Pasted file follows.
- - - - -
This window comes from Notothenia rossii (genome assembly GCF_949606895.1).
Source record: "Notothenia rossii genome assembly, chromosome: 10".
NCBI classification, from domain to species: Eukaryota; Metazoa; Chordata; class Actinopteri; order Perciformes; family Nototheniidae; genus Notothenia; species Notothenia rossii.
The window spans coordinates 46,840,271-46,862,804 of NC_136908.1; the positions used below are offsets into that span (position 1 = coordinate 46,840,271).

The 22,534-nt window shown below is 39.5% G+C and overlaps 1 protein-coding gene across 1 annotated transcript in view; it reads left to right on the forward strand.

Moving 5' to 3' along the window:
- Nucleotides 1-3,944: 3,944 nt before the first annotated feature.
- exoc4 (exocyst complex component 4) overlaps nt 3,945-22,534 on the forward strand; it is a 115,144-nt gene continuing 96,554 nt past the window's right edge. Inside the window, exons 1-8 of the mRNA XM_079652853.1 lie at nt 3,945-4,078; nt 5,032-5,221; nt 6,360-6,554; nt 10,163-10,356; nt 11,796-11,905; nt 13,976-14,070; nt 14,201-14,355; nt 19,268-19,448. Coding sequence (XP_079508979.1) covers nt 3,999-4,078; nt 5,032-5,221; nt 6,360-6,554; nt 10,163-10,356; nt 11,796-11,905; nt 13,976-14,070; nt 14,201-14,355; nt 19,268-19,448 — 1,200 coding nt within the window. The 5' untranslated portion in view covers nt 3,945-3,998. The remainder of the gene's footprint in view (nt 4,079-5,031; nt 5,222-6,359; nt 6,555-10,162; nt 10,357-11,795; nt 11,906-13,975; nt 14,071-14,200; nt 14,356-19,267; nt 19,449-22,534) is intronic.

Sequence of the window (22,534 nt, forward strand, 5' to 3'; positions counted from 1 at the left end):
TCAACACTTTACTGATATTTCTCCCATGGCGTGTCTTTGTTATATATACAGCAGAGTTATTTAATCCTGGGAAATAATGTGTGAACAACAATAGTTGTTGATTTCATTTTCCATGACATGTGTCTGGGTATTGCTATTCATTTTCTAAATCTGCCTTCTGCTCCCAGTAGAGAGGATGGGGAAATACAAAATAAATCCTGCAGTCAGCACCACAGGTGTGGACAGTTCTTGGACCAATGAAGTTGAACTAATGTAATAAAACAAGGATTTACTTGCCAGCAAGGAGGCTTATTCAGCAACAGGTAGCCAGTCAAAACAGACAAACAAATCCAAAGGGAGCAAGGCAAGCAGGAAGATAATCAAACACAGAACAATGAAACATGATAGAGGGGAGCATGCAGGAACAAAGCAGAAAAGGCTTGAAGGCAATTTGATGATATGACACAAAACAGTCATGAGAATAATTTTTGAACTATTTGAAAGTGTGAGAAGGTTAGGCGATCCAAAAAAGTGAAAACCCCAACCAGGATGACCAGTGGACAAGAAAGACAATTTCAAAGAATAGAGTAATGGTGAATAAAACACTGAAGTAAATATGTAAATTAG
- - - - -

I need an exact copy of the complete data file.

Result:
This window comes from Notothenia rossii (genome assembly GCF_949606895.1).
Source record: "Notothenia rossii genome assembly, chromosome: 10".
NCBI classification, from domain to species: Eukaryota; Metazoa; Chordata; class Actinopteri; order Perciformes; family Nototheniidae; genus Notothenia; species Notothenia rossii.
The window spans coordinates 46,840,271-46,862,804 of NC_136908.1; the positions used below are offsets into that span (position 1 = coordinate 46,840,271).

The 22,534-nt window shown below is 39.5% G+C and overlaps 1 protein-coding gene across 1 annotated transcript in view; it reads left to right on the forward strand.

Moving 5' to 3' along the window:
- Nucleotides 1-3,944: 3,944 nt before the first annotated feature.
- exoc4 (exocyst complex component 4) overlaps nt 3,945-22,534 on the forward strand; it is a 115,144-nt gene continuing 96,554 nt past the window's right edge. Inside the window, exons 1-8 of the mRNA XM_079652853.1 lie at nt 3,945-4,078; nt 5,032-5,221; nt 6,360-6,554; nt 10,163-10,356; nt 11,796-11,905; nt 13,976-14,070; nt 14,201-14,355; nt 19,268-19,448. Coding sequence (XP_079508979.1) covers nt 3,999-4,078; nt 5,032-5,221; nt 6,360-6,554; nt 10,163-10,356; nt 11,796-11,905; nt 13,976-14,070; nt 14,201-14,355; nt 19,268-19,448 — 1,200 coding nt within the window. The 5' untranslated portion in view covers nt 3,945-3,998. The remainder of the gene's footprint in view (nt 4,079-5,031; nt 5,222-6,359; nt 6,555-10,162; nt 10,357-11,795; nt 11,906-13,975; nt 14,071-14,200; nt 14,356-19,267; nt 19,449-22,534) is intronic.

Sequence of the window (22,534 nt, forward strand, 5' to 3'; positions counted from 1 at the left end):
TCAACACTTTACTGATATTTCTCCCATGGCGTGTCTTTGTTATATATACAGCAGAGTTATTTAATCCTGGGAAATAATGTGTGAACAACAATAGTTGTTGATTTCATTTTCCATGACATGTGTCTGGGTATTGCTATTCATTTTCTAAATCTGCCTTCTGCTCCCAGTAGAGAGGATGGGGAAATACAAAATAAATCCTGCAGTCAGCACCACAGGTGTGGACAGTTCTTGGACCAATGAAGTTGAACTAATGTAATAAAACAAGGATTTACTTGCCAGCAAGGAGGCTTATTCAGCAACAGGTAGCCAGTCAAAACAGACAAACAAATCCAAAGGGAGCAAGGCAAGCAGGAAGATAATCAAACACAGAACAATGAAACATGATAGAGGGGAGCATGCAGGAACAAAGCAGAAAAGGCTTGAAGGCAATTTGATGATATGACACAAAACAGTCATGAGAATAATTTTTGAACTATTTGAAAGTGTGAGAAGGTTAGGCGATCCAAAAAAGTGAAAACCCCAACCAGGATGACCAGTGGACAAGAAAGACAATTTCAAAGAATAGAGTAATGGTGAATAAAACACTGAAGTAAATATGTAAATTAG